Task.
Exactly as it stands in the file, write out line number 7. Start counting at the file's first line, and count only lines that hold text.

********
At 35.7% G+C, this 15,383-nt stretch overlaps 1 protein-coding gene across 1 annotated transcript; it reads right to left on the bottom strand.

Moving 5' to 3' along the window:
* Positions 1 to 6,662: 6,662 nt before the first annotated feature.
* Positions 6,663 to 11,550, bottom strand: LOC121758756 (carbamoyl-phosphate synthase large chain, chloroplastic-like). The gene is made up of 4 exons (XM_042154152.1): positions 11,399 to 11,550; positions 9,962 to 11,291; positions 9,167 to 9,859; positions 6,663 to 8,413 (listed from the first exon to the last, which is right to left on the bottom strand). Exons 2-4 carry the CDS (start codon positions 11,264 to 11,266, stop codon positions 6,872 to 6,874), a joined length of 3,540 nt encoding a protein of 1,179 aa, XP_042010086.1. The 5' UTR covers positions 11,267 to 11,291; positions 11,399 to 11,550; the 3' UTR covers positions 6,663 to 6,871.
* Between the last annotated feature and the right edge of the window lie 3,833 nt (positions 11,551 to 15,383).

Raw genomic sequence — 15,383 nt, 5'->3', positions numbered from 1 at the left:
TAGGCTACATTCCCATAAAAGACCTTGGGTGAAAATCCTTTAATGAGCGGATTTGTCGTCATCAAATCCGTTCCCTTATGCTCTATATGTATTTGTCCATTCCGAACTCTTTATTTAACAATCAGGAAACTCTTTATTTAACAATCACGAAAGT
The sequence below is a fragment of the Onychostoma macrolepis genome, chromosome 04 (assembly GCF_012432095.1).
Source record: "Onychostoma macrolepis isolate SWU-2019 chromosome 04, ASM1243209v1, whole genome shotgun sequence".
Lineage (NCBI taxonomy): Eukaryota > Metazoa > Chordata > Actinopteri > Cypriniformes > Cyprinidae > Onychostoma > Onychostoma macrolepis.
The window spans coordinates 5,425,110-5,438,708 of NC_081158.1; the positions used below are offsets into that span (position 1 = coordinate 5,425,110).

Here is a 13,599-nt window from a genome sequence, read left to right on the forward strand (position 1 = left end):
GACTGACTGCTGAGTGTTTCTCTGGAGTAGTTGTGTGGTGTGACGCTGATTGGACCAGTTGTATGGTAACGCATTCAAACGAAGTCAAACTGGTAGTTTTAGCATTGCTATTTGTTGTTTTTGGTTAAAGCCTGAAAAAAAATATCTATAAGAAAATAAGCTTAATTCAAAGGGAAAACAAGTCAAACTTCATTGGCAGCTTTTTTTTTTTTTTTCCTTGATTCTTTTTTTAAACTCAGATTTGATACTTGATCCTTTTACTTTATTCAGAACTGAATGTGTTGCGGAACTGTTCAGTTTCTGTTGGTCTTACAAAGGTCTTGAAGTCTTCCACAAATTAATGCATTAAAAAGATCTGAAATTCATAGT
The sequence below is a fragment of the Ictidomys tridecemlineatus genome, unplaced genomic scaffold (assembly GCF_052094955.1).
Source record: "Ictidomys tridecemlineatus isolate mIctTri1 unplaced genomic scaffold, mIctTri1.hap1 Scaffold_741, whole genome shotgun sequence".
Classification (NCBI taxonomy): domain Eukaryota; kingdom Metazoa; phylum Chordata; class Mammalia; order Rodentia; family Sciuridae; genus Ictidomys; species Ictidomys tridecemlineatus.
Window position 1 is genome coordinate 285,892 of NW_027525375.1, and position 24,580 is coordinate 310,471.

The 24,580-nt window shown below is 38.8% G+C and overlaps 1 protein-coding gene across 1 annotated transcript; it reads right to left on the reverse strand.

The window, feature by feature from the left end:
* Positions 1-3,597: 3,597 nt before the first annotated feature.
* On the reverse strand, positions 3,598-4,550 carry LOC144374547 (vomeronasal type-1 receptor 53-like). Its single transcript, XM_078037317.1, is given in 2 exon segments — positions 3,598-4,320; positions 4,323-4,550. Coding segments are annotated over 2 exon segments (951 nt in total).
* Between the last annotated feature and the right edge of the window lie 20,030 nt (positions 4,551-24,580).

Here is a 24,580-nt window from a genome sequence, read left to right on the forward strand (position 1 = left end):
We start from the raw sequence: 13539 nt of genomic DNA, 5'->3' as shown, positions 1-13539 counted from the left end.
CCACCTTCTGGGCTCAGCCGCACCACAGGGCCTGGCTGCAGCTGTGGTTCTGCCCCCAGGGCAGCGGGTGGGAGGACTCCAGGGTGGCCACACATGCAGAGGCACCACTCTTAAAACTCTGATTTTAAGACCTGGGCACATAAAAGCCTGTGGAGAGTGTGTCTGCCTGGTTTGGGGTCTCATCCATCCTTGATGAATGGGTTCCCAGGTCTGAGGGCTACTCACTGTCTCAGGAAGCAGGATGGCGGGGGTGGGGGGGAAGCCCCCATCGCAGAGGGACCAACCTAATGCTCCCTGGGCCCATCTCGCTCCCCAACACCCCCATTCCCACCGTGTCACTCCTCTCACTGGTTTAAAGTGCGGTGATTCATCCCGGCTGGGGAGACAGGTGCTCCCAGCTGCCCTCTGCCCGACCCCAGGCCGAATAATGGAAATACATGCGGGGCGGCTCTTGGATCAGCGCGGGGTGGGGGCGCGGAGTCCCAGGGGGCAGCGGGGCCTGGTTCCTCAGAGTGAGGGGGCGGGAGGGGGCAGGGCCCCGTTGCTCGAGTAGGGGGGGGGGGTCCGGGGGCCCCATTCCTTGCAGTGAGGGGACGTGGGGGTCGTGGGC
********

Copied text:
TAGGCTACATTCCCATAAAAGACCTTGGGTGAAAATCCTTTAATGAGCGGATTTGTCGTCATCAAATCCGTTCCCTTATGCTCTATATGTATTTGTCCATTCCGAACTCTTTATTTAACAATCAGGAAACTCTTTATTTAACAATCACGAAAGT